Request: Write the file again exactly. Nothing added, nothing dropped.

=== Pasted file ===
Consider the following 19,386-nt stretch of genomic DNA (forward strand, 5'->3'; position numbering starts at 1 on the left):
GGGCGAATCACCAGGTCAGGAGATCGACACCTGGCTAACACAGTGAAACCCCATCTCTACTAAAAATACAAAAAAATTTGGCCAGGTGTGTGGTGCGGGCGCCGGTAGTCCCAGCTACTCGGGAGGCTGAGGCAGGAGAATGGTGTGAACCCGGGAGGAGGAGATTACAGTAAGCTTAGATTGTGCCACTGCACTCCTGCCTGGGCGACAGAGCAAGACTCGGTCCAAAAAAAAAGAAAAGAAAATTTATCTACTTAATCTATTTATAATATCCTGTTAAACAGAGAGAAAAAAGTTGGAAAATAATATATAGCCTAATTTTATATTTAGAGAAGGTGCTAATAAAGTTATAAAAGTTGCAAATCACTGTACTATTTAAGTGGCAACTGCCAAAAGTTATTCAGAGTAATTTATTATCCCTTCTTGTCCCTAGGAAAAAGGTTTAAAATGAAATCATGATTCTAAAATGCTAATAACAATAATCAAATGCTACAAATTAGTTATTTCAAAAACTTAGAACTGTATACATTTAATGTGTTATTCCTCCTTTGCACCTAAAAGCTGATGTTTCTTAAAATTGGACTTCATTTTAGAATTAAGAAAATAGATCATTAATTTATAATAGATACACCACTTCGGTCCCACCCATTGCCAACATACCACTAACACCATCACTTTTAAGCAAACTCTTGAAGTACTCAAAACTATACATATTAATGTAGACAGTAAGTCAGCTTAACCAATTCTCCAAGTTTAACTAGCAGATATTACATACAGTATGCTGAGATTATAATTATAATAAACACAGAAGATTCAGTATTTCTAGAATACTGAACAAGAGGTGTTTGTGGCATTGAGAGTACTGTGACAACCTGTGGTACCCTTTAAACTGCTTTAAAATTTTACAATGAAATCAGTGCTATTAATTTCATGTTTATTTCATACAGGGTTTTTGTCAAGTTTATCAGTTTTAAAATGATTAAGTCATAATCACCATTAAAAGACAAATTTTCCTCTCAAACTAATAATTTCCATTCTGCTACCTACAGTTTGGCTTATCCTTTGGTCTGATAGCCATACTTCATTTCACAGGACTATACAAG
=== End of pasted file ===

Consider the following 19,386-nt stretch of genomic DNA (forward strand, 5'->3'; position numbering starts at 1 on the left):
GGGCGAATCACCAGGTCAGGAGATCGACACCTGGCTAACACAGTGAAACCCCATCTCTACTAAAAATACAAAAAAATTTGGCCAGGTGTGTGGTGCGGGCGCCGGTAGTCCCAGCTACTCGGGAGGCTGAGGCAGGAGAATGGTGTGAACCCGGGAGGAGGAGATTACAGTAAGCTTAGATTGTGCCACTGCACTCCTGCCTGGGCGACAGAGCAAGACTCGGTCCAAAAAAAAAGAAAAGAAAATTTATCTACTTAATCTATTTATAATATCCTGTTAAACAGAGAGAAAAAAGTTGGAAAATAATATATAGCCTAATTTTATATTTAGAGAAGGTGCTAATAAAGTTATAAAAGTTGCAAATCACTGTACTATTTAAGTGGCAACTGCCAAAAGTTATTCAGAGTAATTTATTATCCCTTCTTGTCCCTAGGAAAAAGGTTTAAAATGAAATCATGATTCTAAAATGCTAATAACAATAATCAAATGCTACAAATTAGTTATTTCAAAAACTTAGAACTGTATACATTTAATGTGTTATTCCTCCTTTGCACCTAAAAGCTGATGTTTCTTAAAATTGGACTTCATTTTAGAATTAAGAAAATAGATCATTAATTTATAATAGATACACCACTTCGGTCCCACCCATTGCCAACATACCACTAACACCATCACTTTTAAGCAAACTCTTGAAGTACTCAAAACTATACATATTAATGTAGACAGTAAGTCAGCTTAACCAATTCTCCAAGTTTAACTAGCAGATATTACATACAGTATGCTGAGATTATAATTATAATAAACACAGAAGATTCAGTATTTCTAGAATACTGAACAAGAGGTGTTTGTGGCATTGAGAGTACTGTGACAACCTGTGGTACCCTTTAAACTGCTTTAAAATTTTACAATGAAATCAGTGCTATTAATTTCATGTTTATTTCATACAGGGTTTTTGTCAAGTTTATCAGTTTTAAAATGATTAAGTCATAATCACCATTAAAAGACAAATTTTCCTCTCAAACTAATAATTTCCATTCTGCTACCTACAGTTTGGCTTATCCTTTGGTCTGATAGCCATACTTCATTTCACAGGACTATACAAG